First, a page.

1660317295153 Mayautomationbasicshero

How machines can complement workers

April 25, 2022
3 elements of multi-axis, multi-tasking bar-fed machines

When it comes to the omnipresent pressure to automate, we may find ourselves feeling that the challenge is too great or too impractical for our situation. Perhaps we ask, “How do I get started?” or “What options are right for my company?”

In the blizzard of options, we hear buzzwords like robotic integration, artificial intelligence, automation, digitalization and unmanned operation. In this mixed-up word salad, is it any wonder that so few feel comfortable with developing an automation plan for their future?

Also read: Think like a machinist

It seems that most folks understand that they need to do something, but what can they do to make actual progress toward this goal?

Enter multi-axis, multi-tasking machines with bar-feeders. These machine tools are a natural progression for manufacturers looking to enter into the automation arena while being able to leverage their current knowledge and move it to the next level.

There are inherently three elements of multi-axis, multi-tasking, bar-fed automation. Perhaps you are asking, “What is multi-axis, and how does that help? What do we mean by multi-tasking? And what can a bar-feeder do?”

Multi-axis: This means we’ll be employing more than the three standard axes of x, y and z to machine the features of a part. Typically, this will mean that we have access to more than a single side of a part. If we are using a fourth axis table or trunnion, we now can access a minimum of three of the available six sides of a rectangular part. If we are utilizing a five-axis machine, we will be able to access five of the six sides to be able to machine features. This eliminates additional part handling, extra setups and fixtures and even additional machine tools needed to make a complete part.

Multi-tasking: This means that we can have a single machine tool perform the function of two or more traditional machine tools. In place of the traditional turning and milling centers, we now have these technologies built into a single machining center. This eliminates the need to transfer parts between machining centers, reduces labor costs and increases the throughput.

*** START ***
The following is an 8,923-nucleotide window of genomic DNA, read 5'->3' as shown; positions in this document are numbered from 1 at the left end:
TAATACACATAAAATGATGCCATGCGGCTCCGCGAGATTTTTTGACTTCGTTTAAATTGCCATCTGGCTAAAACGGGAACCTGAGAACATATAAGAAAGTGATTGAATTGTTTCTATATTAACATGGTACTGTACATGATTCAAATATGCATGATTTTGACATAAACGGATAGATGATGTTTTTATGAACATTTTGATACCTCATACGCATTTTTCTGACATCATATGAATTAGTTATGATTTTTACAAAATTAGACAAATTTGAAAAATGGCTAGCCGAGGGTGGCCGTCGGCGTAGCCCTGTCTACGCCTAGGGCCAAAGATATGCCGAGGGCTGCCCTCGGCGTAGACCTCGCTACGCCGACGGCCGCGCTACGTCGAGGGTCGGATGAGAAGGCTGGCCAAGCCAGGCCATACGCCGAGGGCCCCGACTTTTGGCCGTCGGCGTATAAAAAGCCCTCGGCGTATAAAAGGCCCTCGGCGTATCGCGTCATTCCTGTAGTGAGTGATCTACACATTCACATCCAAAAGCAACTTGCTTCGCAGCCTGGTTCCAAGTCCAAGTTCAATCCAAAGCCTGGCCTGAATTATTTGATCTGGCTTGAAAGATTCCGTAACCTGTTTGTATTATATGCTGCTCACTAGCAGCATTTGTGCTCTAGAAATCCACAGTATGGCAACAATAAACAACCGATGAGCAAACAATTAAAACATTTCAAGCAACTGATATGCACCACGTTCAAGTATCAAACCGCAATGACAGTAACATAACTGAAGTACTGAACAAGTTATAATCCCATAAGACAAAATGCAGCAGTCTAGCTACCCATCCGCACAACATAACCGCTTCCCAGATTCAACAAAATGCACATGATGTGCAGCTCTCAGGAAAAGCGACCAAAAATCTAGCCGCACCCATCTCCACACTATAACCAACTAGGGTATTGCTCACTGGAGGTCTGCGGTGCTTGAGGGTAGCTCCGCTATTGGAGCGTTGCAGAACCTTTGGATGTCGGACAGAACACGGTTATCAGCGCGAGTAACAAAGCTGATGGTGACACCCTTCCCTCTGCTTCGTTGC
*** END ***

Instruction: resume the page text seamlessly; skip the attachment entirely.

Bar-fed automation: This is performed by a unit attached to the machine tool with the ability to feed, automatically, a bar of stock into a machine tool to continuously machine part after part. Enough bars of stock can be loaded into the bar-feeder to cover the hours needed of run time in a shift or day depending on the particular setup or job.

When we combine these elements into a single platform, we call that multi-axis, multi-tasking, bar-fed automation, or more simply referred to as multi-tasking.

This type of automation is about as plug-and-play as it gets in the automation realm. The machine tools are readily available and highly developed with years of success stories already behind them. The ramp-up phase for full integration is as short as installing the machines and training the operators and engineers to use the equipment. While the cost of a full-scale automation effort can be extremely high, the cost of this type of automation might be less than you expect.